How to keep your electrics in tip-to or­der

You don’t need to be an ex­pert to give poor electrics a sim­ple ser­vice

Practical Sportsbikes (UK) - - Contents - WORDS ALAN SEE­LEY

Regualr main­te­nance is the best medicine for de­pend­able ’leccy

EVEN THE MOST pris­tine older bikes can have elec­tri­cal is­sues lurk­ing. So it was with edi­tor Jim’s Yamaha DT125R. Ev­ery time he ap­plied the brakes on a night ride home, the head­light would fade to the point of use­less­ness. If he had the temer­ity to use the in­di­ca­tors at the same time, he was plunged into dark­ness. Like many road/trail hy­brids, the DT’S electrics are at best mar­ginal but they should de­liver a lit­tle more than the gaffer ex­pe­ri­enced. With tiny gen­er­a­tor coils and a ba­sic four diode rec­ti­fier feed­ing a lit­tle bat­tery, ev­ery­thing needs to be in good shape.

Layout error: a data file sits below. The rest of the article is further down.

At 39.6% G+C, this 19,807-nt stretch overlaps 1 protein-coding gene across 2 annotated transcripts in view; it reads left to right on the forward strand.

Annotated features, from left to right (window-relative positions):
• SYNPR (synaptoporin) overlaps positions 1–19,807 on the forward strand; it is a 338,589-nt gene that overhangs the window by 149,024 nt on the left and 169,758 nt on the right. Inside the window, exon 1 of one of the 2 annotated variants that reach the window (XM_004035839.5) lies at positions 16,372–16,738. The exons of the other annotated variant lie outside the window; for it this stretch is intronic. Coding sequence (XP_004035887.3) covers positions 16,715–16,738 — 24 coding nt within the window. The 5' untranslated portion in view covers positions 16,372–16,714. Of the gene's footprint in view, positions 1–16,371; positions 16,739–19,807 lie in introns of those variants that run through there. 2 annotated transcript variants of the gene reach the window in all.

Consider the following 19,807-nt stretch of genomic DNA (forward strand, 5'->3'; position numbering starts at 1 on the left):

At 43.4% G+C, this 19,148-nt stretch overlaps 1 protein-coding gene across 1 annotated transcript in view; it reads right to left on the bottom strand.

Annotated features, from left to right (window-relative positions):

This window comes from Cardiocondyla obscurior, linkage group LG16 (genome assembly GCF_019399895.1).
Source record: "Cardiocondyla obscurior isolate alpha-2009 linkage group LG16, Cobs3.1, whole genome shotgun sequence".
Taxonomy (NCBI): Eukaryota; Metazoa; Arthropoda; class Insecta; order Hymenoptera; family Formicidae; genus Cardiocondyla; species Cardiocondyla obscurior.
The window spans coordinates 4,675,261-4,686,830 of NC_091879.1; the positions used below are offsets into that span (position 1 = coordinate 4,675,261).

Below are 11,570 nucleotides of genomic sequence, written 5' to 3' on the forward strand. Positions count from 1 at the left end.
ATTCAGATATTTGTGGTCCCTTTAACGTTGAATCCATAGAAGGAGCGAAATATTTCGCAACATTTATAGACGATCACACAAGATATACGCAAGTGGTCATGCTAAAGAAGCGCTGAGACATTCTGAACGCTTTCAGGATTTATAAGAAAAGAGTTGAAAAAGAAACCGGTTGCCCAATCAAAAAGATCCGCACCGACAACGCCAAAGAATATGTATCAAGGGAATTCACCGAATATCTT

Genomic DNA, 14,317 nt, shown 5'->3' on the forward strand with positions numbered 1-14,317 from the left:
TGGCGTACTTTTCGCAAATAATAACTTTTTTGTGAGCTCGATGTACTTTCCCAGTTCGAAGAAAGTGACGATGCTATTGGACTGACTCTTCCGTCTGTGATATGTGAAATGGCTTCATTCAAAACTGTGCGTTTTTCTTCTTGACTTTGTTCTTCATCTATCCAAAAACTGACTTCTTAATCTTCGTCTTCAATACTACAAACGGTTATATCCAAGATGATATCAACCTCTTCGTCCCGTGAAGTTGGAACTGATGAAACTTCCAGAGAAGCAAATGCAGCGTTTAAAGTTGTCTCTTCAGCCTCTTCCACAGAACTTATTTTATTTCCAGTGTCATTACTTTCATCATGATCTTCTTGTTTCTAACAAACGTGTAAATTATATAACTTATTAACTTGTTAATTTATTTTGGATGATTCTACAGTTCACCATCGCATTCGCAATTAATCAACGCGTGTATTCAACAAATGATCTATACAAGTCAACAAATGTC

Any trail bike used for its in­tended pur­pose is go­ing to get dirt in all kinds of awk­ward places. Wires that have been flow­ing cur­rent for years are prone to de­grade too, espe­cially when the

pro­duc­tion ac­coun­tants have pared down the wiring spec­i­fi­ca­tion to the very light­est.

With spring not yet sprung and Jim de­ter­mined to use the DT daily, we thought we’d best do some test­ing and in­spec­tion to re­store bright light to the lit­tle Yamaha.

Tools for the job

Mul­time­ter. Crimp­ing pli­ers. Wire strip­pers. Con­nec­tor ter­mi­nal tool. Brake or con­tact cleaner. Wire brush. Blue roll. Screw­drivers. Span­ners and/or sock­ets.


The lights are on but there’s no­body at home

Death star top right is con­nec­tor tang prong

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